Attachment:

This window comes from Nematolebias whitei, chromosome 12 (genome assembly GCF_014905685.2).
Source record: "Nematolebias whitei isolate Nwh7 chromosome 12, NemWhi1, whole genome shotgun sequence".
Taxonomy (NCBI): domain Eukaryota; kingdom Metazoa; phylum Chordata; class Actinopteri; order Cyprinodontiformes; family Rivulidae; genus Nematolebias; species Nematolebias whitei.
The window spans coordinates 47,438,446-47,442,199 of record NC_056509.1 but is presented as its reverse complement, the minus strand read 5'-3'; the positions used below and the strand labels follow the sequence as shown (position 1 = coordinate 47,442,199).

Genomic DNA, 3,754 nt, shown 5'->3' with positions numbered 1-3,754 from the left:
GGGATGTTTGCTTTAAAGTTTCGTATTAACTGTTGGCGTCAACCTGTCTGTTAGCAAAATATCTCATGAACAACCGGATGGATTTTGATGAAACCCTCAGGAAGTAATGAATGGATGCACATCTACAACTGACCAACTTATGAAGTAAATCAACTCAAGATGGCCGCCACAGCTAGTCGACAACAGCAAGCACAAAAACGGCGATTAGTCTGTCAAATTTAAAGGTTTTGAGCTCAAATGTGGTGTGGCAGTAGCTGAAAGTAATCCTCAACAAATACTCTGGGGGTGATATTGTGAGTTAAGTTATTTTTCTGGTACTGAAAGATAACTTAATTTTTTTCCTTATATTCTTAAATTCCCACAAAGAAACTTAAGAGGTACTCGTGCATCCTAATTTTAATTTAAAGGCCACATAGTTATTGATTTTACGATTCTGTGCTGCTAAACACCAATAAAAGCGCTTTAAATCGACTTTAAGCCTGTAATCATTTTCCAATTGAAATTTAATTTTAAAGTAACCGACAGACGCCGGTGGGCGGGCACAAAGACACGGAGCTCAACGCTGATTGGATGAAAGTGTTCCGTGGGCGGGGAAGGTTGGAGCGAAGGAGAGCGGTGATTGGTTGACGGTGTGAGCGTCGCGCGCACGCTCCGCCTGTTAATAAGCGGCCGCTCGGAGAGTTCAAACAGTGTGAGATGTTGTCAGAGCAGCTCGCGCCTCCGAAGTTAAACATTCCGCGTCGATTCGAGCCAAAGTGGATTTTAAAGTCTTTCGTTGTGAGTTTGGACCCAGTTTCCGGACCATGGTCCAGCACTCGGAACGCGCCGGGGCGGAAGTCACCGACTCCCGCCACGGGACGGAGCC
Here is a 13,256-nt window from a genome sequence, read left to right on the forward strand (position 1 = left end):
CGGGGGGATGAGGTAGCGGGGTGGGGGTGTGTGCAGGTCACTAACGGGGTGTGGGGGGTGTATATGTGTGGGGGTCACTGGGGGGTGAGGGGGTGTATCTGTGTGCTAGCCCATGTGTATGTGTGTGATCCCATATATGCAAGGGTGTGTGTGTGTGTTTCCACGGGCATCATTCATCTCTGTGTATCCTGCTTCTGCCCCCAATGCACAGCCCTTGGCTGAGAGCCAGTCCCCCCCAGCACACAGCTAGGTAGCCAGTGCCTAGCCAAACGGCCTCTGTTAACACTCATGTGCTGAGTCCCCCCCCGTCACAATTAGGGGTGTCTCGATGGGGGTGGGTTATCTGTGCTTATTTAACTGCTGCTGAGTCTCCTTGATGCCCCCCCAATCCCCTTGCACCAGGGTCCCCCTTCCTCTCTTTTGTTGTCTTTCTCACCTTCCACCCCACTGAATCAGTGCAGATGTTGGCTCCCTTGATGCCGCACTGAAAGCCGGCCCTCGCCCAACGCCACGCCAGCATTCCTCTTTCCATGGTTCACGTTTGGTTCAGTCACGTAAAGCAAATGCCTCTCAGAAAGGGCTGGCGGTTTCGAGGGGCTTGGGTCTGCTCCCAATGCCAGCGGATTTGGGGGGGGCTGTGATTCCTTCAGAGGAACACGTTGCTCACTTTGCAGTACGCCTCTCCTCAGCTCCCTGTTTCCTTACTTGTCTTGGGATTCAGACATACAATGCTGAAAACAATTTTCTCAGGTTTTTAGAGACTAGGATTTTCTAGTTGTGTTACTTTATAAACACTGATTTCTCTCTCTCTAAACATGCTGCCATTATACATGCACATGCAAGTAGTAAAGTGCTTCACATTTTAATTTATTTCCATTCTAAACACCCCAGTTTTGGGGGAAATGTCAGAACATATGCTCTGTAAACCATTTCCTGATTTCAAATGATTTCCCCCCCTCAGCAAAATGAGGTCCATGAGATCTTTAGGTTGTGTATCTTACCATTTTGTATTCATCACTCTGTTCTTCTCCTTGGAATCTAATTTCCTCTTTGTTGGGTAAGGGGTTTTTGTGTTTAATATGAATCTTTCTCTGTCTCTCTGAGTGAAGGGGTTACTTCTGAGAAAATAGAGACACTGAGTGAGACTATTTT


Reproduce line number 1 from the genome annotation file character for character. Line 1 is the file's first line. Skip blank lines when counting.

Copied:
This window comes from Nematolebias whitei, chromosome 12 (genome assembly GCF_014905685.2).